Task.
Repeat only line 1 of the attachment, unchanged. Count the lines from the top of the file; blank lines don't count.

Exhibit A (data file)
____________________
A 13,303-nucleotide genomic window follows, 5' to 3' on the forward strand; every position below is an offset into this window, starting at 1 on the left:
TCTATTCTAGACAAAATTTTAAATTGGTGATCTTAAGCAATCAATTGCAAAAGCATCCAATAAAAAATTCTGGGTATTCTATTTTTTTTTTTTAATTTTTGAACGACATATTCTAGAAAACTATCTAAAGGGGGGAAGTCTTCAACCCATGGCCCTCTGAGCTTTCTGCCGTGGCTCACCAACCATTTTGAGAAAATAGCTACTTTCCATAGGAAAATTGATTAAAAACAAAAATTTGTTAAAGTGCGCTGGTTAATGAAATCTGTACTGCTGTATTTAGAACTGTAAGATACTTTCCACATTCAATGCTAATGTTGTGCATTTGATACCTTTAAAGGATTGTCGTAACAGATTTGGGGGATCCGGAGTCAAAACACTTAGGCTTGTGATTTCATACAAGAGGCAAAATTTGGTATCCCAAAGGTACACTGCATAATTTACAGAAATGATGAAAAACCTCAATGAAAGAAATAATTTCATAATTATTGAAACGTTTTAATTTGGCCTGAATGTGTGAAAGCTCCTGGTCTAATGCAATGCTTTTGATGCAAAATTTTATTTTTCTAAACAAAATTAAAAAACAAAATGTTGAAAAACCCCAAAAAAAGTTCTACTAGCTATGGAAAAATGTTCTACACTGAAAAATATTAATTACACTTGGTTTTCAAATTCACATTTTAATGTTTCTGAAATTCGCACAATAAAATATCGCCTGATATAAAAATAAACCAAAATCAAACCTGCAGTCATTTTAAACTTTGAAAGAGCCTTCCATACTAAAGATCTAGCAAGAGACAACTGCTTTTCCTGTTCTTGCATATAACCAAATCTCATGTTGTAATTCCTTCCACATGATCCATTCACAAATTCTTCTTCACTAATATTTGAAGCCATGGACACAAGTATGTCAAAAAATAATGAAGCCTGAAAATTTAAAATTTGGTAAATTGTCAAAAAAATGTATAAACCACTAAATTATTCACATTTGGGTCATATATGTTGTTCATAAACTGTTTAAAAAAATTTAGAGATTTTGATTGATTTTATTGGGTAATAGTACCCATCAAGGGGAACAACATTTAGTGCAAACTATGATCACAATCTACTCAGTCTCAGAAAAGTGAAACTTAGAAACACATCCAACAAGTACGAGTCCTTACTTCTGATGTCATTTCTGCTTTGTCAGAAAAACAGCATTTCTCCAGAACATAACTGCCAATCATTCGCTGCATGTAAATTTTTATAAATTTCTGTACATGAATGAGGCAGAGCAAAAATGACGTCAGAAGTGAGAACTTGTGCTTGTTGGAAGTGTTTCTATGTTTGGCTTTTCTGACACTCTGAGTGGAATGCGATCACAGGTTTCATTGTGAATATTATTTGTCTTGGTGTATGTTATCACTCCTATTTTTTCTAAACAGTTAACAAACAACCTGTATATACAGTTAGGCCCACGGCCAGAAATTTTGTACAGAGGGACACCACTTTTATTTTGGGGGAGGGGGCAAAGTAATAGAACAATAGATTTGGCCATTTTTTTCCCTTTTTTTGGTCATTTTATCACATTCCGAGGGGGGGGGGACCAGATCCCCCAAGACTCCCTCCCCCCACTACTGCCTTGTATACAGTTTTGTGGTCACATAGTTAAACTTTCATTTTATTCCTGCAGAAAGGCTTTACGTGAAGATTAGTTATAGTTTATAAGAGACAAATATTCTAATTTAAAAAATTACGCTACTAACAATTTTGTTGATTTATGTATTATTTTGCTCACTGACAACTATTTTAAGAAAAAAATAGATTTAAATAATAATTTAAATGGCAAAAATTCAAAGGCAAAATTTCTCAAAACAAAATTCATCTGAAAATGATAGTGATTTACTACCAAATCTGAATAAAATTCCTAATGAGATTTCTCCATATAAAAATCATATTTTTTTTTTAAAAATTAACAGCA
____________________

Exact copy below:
A 13,303-nucleotide genomic window follows, 5' to 3' on the forward strand; every position below is an offset into this window, starting at 1 on the left: